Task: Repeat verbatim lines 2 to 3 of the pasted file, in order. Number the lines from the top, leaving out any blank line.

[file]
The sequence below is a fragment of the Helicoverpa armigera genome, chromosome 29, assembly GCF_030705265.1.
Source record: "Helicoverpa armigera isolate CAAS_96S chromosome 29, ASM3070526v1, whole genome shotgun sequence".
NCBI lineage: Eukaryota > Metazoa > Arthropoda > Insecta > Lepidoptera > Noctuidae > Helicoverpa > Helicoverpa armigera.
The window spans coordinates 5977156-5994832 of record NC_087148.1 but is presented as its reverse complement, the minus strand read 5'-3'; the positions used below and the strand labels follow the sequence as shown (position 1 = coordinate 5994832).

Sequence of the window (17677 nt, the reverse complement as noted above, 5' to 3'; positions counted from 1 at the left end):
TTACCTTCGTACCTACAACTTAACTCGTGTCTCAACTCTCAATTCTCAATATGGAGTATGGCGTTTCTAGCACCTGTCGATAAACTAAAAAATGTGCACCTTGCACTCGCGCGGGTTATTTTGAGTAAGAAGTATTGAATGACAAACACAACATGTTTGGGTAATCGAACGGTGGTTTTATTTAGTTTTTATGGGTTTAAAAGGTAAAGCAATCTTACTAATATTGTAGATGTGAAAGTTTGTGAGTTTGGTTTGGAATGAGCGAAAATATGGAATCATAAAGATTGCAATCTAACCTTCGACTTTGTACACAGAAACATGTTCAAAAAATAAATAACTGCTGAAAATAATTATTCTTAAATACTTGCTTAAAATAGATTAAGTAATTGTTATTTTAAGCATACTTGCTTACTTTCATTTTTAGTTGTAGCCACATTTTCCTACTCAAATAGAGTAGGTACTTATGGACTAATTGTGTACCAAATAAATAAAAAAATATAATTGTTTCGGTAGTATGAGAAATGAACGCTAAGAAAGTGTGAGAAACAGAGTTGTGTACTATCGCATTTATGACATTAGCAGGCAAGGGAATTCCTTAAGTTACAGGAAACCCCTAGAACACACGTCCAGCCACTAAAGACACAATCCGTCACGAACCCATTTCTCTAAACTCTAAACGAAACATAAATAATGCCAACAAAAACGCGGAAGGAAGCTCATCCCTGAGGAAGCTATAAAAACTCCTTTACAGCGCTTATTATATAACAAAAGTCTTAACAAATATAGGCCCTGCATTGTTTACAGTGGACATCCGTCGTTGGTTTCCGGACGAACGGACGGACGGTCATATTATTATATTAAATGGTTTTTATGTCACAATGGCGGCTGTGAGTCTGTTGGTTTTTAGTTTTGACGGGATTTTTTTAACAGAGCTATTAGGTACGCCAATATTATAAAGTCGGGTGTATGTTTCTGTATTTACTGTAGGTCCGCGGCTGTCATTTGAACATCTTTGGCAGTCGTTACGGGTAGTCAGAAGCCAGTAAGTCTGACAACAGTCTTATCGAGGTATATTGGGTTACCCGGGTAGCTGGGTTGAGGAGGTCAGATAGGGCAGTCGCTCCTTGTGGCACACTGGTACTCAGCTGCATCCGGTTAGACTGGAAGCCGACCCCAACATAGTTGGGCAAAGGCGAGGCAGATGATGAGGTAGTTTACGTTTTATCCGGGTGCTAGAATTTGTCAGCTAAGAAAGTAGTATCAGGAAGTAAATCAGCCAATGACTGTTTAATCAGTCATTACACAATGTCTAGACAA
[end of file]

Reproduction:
Source record: "Helicoverpa armigera isolate CAAS_96S chromosome 29, ASM3070526v1, whole genome shotgun sequence".
NCBI lineage: Eukaryota > Metazoa > Arthropoda > Insecta > Lepidoptera > Noctuidae > Helicoverpa > Helicoverpa armigera.